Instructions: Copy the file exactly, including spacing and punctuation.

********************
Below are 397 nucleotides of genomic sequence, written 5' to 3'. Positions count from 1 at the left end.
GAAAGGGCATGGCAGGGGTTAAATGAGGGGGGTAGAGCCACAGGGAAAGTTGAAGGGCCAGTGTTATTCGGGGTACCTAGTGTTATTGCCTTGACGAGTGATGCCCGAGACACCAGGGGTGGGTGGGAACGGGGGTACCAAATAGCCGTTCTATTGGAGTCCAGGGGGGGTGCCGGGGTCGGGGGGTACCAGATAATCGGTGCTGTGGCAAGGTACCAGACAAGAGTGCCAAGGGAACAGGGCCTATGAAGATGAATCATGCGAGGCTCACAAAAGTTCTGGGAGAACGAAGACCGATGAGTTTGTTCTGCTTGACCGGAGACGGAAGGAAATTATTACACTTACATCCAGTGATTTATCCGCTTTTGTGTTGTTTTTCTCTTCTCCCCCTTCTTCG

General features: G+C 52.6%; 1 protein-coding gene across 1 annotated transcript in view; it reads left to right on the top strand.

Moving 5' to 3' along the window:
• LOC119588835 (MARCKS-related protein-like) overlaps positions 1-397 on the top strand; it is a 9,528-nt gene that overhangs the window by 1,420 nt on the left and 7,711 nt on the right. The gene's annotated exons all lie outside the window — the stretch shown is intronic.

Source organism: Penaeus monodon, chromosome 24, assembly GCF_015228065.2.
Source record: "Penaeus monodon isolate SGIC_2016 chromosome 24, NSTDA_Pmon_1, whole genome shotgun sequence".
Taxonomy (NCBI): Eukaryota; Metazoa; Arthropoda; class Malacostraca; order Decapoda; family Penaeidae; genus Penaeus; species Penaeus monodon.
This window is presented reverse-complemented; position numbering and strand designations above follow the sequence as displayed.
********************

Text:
Below are 397 nucleotides of genomic sequence, written 5' to 3'. Positions count from 1 at the left end.
GAAAGGGCATGGCAGGGGTTAAATGAGGGGGGTAGAGCCACAGGGAAAGTTGAAGGGCCAGTGTTATTCGGGGTACCTAGTGTTATTGCCTTGACGAGTGATGCCCGAGACACCAGGGGTGGGTGGGAACGGGGGTACCAAATAGCCGTTCTATTGGAGTCCAGGGGGGGTGCCGGGGTCGGGGGGTACCAGATAATCGGTGCTGTGGCAAGGTACCAGACAAGAGTGCCAAGGGAACAGGGCCTATGAAGATGAATCATGCGAGGCTCACAAAAGTTCTGGGAGAACGAAGACCGATGAGTTTGTTCTGCTTGACCGGAGACGGAAGGAAATTATTACACTTACATCCAGTGATTTATCCGCTTTTGTGTTGTTTTTCTCTTCTCCCCCTTCTTCG

General features: G+C 52.6%; 1 protein-coding gene across 1 annotated transcript in view; it reads left to right on the top strand.

Moving 5' to 3' along the window:
• LOC119588835 (MARCKS-related protein-like) overlaps positions 1-397 on the top strand; it is a 9,528-nt gene that overhangs the window by 1,420 nt on the left and 7,711 nt on the right. The gene's annotated exons all lie outside the window — the stretch shown is intronic.

Source organism: Penaeus monodon, chromosome 24, assembly GCF_015228065.2.
Source record: "Penaeus monodon isolate SGIC_2016 chromosome 24, NSTDA_Pmon_1, whole genome shotgun sequence".
Taxonomy (NCBI): Eukaryota; Metazoa; Arthropoda; class Malacostraca; order Decapoda; family Penaeidae; genus Penaeus; species Penaeus monodon.
This window is presented reverse-complemented; position numbering and strand designations above follow the sequence as displayed.